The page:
Compromised SSH credentials allowed a criminal group to install malware on multiple supercomputers.
Multiple supercomputer clusters across Europe have been breached and used by hackers to mine cryptocurrency.
According to a ZDNet report, researchers from facilities in Germany, Switzerland, the UK and Spain have all reported intrusions. The process of "mining" sees individuals or groups compete to solve advanced mathematical puzzle, with a quantity of cryptocurrency awarded to the successful party. The process is compute-intensive, which means the more powerful the hardware the more likely the miner to receive a cryptocurrency reward - which makes supercomputers a prime target for hacking attempts.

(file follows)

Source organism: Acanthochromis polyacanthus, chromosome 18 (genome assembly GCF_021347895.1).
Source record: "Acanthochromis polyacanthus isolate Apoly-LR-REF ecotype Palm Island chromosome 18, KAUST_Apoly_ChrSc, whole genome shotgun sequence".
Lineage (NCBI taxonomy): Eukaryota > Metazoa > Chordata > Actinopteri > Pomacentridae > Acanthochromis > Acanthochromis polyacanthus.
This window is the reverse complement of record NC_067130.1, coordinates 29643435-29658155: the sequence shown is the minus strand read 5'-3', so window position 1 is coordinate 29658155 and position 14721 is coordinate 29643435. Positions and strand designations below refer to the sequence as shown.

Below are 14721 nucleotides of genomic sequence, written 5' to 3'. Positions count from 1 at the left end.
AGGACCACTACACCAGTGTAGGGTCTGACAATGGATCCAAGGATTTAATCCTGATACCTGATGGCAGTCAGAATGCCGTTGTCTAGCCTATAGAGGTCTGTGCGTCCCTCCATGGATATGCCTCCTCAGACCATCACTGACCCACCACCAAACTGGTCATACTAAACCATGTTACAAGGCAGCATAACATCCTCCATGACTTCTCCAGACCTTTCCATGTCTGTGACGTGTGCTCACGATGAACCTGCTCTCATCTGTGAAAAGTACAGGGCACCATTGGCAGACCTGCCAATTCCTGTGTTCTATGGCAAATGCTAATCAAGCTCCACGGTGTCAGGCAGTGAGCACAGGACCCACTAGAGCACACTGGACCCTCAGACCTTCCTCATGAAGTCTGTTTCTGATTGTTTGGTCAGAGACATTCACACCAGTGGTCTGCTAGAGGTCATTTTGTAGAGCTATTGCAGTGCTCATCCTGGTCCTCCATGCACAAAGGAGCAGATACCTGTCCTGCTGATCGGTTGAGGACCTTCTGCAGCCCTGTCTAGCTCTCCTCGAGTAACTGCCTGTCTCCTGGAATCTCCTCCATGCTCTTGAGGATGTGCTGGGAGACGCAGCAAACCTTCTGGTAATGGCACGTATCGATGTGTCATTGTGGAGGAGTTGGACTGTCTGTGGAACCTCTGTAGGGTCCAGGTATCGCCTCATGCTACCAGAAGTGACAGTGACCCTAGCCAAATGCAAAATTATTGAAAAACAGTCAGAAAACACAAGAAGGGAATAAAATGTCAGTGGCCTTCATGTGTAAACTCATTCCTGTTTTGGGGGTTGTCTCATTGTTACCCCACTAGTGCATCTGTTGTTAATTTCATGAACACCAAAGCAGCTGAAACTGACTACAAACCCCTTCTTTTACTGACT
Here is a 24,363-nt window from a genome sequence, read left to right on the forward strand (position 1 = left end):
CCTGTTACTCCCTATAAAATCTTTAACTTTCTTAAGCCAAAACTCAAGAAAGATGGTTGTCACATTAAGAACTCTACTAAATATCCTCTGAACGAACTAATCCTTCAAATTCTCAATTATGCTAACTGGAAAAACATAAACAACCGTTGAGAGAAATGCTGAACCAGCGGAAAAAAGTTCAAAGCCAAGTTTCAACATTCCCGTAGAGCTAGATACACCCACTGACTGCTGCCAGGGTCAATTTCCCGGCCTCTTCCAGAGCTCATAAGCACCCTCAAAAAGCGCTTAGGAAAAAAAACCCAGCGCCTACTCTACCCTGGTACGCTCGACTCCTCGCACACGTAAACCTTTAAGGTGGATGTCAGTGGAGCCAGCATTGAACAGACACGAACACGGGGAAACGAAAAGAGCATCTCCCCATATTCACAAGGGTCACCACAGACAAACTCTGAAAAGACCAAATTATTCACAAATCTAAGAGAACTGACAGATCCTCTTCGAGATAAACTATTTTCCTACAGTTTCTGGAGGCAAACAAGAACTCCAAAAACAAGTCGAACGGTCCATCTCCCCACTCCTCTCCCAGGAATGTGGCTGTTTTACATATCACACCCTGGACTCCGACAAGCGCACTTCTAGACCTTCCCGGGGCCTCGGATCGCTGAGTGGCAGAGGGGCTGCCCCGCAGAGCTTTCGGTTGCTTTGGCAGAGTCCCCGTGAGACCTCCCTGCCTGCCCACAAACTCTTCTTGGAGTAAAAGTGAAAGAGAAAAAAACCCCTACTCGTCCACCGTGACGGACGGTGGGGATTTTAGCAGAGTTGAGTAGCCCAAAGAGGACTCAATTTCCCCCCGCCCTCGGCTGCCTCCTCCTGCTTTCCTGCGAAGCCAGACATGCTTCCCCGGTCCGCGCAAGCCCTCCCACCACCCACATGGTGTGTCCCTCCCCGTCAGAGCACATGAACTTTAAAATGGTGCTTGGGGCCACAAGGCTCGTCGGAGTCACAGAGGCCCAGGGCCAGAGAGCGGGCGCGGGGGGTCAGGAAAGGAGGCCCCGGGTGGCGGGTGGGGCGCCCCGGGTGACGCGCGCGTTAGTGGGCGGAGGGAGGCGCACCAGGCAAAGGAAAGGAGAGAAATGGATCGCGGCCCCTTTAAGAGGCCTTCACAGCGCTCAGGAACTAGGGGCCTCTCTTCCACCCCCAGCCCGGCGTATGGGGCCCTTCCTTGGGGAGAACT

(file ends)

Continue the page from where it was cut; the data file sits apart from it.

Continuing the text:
The University of Edinburgh, which runs the ARCHER supercomputer, was the first to notify the public of the breach. Soon after, five supercomputing clusters in Germany were forced offline for the same reason, followed by a supercomputer in Barcelona.
As the weekend progressed, further operators across Germany and Switzerland revealed their fleets of supercomputers had also suffered the same variety of attack. While it is not clear precisely how the attacks were conducted, it is thought it all began with compromised SSH credentials, stolen from universities in Canada, China, and Poland. There is no hard evidence that all attacks were conducted by the same cybercriminal group, but security researchers believe this might have been the case, given the similarity in malware samples.